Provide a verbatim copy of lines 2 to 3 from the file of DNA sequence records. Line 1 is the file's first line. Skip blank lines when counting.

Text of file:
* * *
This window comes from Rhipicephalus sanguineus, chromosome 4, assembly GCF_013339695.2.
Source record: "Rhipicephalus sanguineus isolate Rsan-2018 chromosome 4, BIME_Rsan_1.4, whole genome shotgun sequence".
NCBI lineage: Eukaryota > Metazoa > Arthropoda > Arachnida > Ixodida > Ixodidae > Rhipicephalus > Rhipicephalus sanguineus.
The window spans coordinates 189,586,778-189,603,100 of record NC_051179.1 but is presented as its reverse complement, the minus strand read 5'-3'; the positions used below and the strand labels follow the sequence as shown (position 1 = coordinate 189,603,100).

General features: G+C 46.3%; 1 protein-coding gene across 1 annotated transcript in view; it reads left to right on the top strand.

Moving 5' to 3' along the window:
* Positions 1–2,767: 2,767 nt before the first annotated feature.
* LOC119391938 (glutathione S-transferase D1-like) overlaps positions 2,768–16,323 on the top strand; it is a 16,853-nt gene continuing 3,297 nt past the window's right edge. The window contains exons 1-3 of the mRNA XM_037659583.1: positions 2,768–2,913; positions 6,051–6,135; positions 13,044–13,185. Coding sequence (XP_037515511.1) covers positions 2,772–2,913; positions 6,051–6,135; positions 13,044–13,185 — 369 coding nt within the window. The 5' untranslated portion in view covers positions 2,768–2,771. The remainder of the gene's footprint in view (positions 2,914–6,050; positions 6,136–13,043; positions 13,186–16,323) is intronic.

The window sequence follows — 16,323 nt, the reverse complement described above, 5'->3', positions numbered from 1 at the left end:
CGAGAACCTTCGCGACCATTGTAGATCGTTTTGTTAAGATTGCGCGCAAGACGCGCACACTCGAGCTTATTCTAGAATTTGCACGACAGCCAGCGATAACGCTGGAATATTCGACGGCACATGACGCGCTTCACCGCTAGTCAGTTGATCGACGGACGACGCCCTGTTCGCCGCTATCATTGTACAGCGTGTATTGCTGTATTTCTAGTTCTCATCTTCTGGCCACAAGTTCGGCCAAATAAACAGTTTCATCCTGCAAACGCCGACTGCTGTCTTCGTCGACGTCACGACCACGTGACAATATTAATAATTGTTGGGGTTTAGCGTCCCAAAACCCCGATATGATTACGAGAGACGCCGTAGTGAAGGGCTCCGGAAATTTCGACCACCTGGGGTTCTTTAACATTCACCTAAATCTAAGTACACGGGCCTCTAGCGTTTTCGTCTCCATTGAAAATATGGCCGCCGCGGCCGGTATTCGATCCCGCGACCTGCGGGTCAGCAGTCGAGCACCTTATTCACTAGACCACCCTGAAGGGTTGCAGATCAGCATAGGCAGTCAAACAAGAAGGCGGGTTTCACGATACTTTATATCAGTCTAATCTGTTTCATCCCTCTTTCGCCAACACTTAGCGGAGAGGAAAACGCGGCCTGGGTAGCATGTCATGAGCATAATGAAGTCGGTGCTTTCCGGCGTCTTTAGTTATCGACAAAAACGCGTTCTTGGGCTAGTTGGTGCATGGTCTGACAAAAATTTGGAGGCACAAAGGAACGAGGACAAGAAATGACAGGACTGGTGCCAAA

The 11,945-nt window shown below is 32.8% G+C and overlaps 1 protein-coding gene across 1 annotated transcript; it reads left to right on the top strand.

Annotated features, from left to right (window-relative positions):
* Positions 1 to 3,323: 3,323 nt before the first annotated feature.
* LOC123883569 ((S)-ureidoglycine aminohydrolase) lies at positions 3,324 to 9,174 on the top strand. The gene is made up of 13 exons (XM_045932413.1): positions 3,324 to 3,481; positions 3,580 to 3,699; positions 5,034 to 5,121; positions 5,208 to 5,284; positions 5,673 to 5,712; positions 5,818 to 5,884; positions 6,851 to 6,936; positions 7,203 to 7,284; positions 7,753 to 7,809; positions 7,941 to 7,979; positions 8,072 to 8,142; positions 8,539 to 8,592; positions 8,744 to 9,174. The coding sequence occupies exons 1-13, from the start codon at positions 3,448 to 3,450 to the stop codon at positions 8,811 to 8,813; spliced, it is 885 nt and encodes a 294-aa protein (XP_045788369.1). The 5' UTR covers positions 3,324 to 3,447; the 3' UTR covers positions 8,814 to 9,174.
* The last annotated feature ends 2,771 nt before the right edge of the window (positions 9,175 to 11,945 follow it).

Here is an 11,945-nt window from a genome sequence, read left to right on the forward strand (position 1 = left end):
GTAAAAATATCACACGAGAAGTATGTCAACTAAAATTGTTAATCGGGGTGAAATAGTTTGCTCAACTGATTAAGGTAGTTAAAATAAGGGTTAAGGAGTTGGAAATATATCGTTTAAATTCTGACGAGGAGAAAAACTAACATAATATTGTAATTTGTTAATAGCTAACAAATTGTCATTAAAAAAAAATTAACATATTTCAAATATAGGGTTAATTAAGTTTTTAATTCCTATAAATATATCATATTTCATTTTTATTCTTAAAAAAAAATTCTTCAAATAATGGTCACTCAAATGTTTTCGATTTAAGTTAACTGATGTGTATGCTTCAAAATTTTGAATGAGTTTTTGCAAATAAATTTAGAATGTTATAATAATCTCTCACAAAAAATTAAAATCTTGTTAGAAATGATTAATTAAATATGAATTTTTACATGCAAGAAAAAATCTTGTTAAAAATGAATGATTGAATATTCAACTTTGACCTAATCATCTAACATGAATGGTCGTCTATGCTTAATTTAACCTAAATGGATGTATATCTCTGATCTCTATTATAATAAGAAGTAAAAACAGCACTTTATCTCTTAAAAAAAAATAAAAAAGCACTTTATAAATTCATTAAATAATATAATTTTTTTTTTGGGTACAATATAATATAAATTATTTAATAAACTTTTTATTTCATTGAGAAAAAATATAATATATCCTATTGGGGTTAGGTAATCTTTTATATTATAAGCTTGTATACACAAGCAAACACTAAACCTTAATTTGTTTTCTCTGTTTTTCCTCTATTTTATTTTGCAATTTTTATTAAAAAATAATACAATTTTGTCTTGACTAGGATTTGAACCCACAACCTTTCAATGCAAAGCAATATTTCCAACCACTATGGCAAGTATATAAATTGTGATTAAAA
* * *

Source record: "Rhipicephalus sanguineus isolate Rsan-2018 chromosome 4, BIME_Rsan_1.4, whole genome shotgun sequence".
NCBI lineage: Eukaryota > Metazoa > Arthropoda > Arachnida > Ixodida > Ixodidae > Rhipicephalus > Rhipicephalus sanguineus.